Since an analysis of all nine questions would not be of interest to the profession generally nor helpful in other discovery proceedings we shall illustrate the difficulty implicit in these questions by briefly analysing only one. The last question under footnote 1 will adequately serve this purpose. It reads: "Did you consult an attorney about your responsibility to me arising from your failure to reveal publicly that my marriage certificate did in fact contain my true religion?" This question calls for an admission that the client (Nowell) did in fact know that Silver's marriage certificate revealed his true religion and conveyed this information to his attorney. This is an indirect way of getting at the conversation between the attorney and the client. The use of such a technique should not be permitted as a means of impinging upon or defeating the privilege growing out of the attorney-client relationship. The importance of this principle is stated as an introduction to the various subdivisions of Code of Civil Procedure section 1881 in this language: "There are particular relations [such as the relation of attorney and client] in which it is the policy of the law to [223 Cal. App. 2d 657] encourage confidence and to preserve it inviolate." [4] The privilege is based on grounds of public policy and is in furtherance of the proper and orderly administration of justice. (See City & County of San Francisco v. Superior Court, 37 Cal. 2d 227, 235 [231 P.2d 26, 25 A.L.R.2d 1418].) [1c] In view of our legislative declaration the attorney-client privilege should be carefully guarded, absent a waiver thereof by the client, or other well-recognized exceptions. We therefore conclude that in the instant case the attorney-client relation was established; that the communications between the attorney and client were in the course of that relation and within the privilege growing out of it; fn. 4 and that to require Nowell to answer the questions here in controversy on this deposition hearing would be an invasion of said privilege.

[5] The attorney-client privilege does not extend to communications between the attorney and client "having to do with the client's contemplated criminal acts, or in aid or furtherance thereof. ..." (Abbott v. Superior Court, 78 Cal. App. 2d 19, 21 [177 P.2d 317]; Wilson v. Superior Court, 148 Cal. App. 2d 433, 443 [307 P.2d 37].) [6] Similarly, when the client seeks advice that will serve him in the contemplated perpetration of a fraud there is no privilege. (Agnew v. Superior Court, 156 Cal. App. 2d 838, 840 [320 P.2d 158].) Real party in interest makes charges attempting to bring this case within these exceptions. [7] But it would be destructive of the privilege to require disclosure on the mere assertion of opposing counsel. "Accordingly, evidence should be presented, to make a prima facie showing that this was the client's purpose, before the communication is received." (Witkin, Cal. Evidence, § 420, p. 470.) 58 American Jurisprudence, Witnesses, section 516, page 289, says: "The mere charge of illegality will not defeat the privilege. There must be prima facie evidence that the illegality has some foundation in fact." On the record before us, real party in interest wholly fails to make a prima facie showing of any illegal or fraudulent purpose on the part of Nowell.

[8] Real party in interest vigorously urges us to extend the above exceptions to include communications involving contemplated tortious acts. The courts generally, including [223 Cal. App. 2d 658] those of our own state, have limited the exceptions to contemplated crimes or fraud. In commenting on this question Mr. Witkin, ibid., points out that to go beyond the conventional exceptions would open up "too large an area of nullification of the privilege, and, in view of the wide variety of torts and the technical character of many, presents difficult problems for an attorney consulting with his client. (45 Cal.L.Rev. 77, note 15.)" In the circumstances we are not persuaded that the exception should be enlarged to include the instant case.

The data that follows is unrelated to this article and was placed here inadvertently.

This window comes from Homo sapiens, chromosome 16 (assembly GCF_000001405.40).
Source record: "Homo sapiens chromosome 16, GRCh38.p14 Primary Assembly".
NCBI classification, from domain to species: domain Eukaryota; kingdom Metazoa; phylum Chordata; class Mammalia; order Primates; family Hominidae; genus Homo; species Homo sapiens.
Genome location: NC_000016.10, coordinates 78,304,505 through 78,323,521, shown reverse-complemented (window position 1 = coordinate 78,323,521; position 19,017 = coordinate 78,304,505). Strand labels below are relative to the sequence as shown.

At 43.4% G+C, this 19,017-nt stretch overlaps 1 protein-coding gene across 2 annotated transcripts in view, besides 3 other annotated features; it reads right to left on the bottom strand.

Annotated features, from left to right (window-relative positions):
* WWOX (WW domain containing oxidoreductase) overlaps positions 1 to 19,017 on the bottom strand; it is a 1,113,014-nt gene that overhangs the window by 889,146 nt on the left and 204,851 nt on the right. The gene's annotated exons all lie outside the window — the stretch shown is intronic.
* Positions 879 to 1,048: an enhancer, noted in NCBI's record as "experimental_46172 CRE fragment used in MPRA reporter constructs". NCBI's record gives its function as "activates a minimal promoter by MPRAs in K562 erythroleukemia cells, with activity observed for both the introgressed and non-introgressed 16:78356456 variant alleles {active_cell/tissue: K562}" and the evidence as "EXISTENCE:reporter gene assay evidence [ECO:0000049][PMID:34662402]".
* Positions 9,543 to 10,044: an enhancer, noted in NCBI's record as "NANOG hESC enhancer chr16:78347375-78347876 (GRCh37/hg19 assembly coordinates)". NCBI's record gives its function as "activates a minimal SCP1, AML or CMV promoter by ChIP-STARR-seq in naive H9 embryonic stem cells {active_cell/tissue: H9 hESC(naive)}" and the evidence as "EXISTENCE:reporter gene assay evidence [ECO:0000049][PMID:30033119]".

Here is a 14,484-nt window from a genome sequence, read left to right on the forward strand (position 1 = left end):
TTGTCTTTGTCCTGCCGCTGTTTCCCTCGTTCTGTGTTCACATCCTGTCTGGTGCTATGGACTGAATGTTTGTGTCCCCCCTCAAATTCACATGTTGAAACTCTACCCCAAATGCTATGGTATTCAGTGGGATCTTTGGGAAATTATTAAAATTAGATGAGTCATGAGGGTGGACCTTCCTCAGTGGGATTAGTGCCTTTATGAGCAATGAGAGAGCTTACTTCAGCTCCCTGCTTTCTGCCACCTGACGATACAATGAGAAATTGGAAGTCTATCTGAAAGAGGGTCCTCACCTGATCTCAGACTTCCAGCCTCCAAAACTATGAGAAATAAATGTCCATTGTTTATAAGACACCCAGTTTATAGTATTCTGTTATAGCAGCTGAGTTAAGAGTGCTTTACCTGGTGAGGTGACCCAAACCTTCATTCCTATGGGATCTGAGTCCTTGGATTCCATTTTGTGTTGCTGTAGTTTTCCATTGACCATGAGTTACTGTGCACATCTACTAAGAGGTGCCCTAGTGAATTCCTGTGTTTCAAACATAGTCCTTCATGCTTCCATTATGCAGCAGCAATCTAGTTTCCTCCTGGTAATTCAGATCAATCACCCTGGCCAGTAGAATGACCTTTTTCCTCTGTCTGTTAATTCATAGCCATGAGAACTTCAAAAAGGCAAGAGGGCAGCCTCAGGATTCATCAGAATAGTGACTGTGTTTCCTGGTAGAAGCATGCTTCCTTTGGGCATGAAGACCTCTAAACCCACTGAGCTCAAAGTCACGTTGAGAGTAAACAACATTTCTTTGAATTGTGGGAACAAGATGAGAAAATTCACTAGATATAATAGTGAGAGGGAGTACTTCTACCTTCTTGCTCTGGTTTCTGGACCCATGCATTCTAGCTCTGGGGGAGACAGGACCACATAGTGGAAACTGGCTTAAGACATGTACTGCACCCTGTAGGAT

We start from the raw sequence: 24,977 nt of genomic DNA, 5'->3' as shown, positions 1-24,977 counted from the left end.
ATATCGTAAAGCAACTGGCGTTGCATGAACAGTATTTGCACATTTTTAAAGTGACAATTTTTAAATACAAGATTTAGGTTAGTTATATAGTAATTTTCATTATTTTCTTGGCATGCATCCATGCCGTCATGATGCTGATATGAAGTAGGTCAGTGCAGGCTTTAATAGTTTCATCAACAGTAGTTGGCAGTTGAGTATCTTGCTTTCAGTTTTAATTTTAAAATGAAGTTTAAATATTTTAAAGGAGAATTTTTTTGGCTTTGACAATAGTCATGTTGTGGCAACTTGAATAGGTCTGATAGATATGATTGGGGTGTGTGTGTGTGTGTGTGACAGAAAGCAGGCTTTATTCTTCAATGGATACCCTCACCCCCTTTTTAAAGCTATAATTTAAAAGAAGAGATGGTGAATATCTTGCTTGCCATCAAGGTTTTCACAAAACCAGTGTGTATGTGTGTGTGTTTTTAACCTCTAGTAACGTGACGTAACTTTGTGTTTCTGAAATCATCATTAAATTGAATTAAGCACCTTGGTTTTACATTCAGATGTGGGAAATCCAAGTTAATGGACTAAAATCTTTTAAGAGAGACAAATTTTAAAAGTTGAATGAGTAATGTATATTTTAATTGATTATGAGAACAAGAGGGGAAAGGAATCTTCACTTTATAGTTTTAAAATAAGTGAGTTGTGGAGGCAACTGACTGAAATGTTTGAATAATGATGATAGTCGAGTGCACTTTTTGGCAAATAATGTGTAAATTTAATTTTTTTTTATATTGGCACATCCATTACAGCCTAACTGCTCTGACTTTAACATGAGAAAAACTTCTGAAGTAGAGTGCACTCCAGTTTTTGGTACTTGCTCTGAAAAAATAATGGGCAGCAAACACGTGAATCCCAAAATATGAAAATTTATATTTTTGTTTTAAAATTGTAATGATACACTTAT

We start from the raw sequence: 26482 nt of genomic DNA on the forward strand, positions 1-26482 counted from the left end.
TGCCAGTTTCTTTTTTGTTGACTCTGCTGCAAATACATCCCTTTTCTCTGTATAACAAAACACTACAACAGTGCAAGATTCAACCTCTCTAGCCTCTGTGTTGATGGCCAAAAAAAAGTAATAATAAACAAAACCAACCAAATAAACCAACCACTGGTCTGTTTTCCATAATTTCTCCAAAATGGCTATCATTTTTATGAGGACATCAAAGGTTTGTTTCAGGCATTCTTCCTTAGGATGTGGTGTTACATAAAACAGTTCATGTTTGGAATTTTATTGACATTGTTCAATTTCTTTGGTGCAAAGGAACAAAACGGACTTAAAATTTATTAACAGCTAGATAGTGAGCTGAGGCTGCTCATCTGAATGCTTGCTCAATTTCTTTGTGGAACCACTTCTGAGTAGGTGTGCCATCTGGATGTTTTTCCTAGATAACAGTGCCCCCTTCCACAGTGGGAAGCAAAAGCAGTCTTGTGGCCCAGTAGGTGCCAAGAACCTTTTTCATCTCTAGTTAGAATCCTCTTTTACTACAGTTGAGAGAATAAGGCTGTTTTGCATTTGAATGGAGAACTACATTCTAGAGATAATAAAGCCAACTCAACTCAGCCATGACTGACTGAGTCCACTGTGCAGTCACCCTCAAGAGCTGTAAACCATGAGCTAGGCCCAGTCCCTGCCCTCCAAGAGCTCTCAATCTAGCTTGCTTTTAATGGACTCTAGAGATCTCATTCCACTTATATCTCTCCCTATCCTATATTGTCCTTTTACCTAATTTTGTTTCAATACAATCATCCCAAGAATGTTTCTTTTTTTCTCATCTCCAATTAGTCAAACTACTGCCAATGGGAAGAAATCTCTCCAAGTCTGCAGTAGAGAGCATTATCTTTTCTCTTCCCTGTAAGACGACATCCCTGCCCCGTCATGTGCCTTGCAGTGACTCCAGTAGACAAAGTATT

Let the peremptory writ issue.

Herndon, J., concurred.

FN 1. Did you at any time solicit legal advice to determine what your responsibility to me as a candidate would be if you didn't retract or make a statement as to what the marriage certificate did contain?

Did any attorney at any time advise you that you had a right to publish this page seven despite the fact that you had in your possession a marriage certificate which contradicted this document?

Did you at any time solicit the advice of any attorney as to whether there was a duty on your part to make known that the marriage certificate, my marriage certificate truthfully reflected my religion?

Did you consult an attorney about your responsibility to me arising from your failure to reveal publicly that my marriage certificate did in fact contain my true religion?

FN 2. Did you discuss with him whether or not there would be any legal responsibility to you if you published the article as shown?

Did your attorney tell you that you could reproduce the record from the U.S. District Court and eliminate the name of a person who was a participant perhaps in the matter and still for you to say that this was an actual question and answer exchange?

Did you ask your attorney whether or not the statement "Silver identified her as the lady who started making payments on his automobile three months before he was granted an annulment of his marirage to Inge" was an imputation of an illiict relationship?

FN 3. Then I take it you did not rely upon the advice of any attorney in publishing this excerpt from the application?

Did you rely on any advice that your attorney gave you in this conference in the matter of publishing this article, "Who Was the Mystery Lady"?

FN 4. Where two or more persons engage an attorney to represent all of them, the privilege is waived as between the parties, but it remains as to strangers. (People v. Kor, 129 Cal. App. 2d 436 [277 P.2d 94]; People v. Abair, 102 Cal. App. 2d 765 [228 P.2d 336].)